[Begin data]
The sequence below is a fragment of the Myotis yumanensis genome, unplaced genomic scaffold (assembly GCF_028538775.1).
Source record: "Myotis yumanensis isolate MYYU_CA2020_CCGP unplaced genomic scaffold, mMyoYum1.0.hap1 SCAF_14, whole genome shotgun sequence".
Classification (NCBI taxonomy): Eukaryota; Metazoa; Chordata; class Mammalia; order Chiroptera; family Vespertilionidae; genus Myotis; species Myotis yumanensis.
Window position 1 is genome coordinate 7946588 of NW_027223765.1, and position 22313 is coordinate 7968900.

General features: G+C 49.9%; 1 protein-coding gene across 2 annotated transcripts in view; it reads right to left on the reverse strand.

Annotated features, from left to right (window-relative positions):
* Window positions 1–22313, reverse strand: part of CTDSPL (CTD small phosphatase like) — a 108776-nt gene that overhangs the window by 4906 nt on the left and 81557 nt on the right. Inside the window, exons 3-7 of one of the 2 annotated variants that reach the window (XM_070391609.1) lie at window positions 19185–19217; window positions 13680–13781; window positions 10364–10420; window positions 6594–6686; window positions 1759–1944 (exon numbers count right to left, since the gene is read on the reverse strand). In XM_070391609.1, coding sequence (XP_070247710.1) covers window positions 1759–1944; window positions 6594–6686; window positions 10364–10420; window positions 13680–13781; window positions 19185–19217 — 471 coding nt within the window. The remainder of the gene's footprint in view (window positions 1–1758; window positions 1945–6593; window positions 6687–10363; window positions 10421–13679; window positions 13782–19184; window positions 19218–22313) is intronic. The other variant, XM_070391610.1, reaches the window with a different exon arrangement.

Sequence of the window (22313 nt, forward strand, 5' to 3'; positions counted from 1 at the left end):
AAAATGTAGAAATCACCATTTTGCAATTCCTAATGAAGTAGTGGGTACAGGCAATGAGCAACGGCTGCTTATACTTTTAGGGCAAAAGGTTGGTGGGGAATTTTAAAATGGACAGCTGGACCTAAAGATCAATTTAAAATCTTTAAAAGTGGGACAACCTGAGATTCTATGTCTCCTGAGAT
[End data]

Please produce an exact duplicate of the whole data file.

The sequence below is a fragment of the Myotis yumanensis genome, unplaced genomic scaffold (assembly GCF_028538775.1).
Source record: "Myotis yumanensis isolate MYYU_CA2020_CCGP unplaced genomic scaffold, mMyoYum1.0.hap1 SCAF_14, whole genome shotgun sequence".
Classification (NCBI taxonomy): Eukaryota; Metazoa; Chordata; class Mammalia; order Chiroptera; family Vespertilionidae; genus Myotis; species Myotis yumanensis.
Window position 1 is genome coordinate 7946588 of NW_027223765.1, and position 22313 is coordinate 7968900.

General features: G+C 49.9%; 1 protein-coding gene across 2 annotated transcripts in view; it reads right to left on the reverse strand.

Annotated features, from left to right (window-relative positions):
* Window positions 1–22313, reverse strand: part of CTDSPL (CTD small phosphatase like) — a 108776-nt gene that overhangs the window by 4906 nt on the left and 81557 nt on the right. Inside the window, exons 3-7 of one of the 2 annotated variants that reach the window (XM_070391609.1) lie at window positions 19185–19217; window positions 13680–13781; window positions 10364–10420; window positions 6594–6686; window positions 1759–1944 (exon numbers count right to left, since the gene is read on the reverse strand). In XM_070391609.1, coding sequence (XP_070247710.1) covers window positions 1759–1944; window positions 6594–6686; window positions 10364–10420; window positions 13680–13781; window positions 19185–19217 — 471 coding nt within the window. The remainder of the gene's footprint in view (window positions 1–1758; window positions 1945–6593; window positions 6687–10363; window positions 10421–13679; window positions 13782–19184; window positions 19218–22313) is intronic. The other variant, XM_070391610.1, reaches the window with a different exon arrangement.

Sequence of the window (22313 nt, forward strand, 5' to 3'; positions counted from 1 at the left end):
AAAATGTAGAAATCACCATTTTGCAATTCCTAATGAAGTAGTGGGTACAGGCAATGAGCAACGGCTGCTTATACTTTTAGGGCAAAAGGTTGGTGGGGAATTTTAAAATGGACAGCTGGACCTAAAGATCAATTTAAAATCTTTAAAAGTGGGACAACCTGAGATTCTATGTCTCCTGAGAT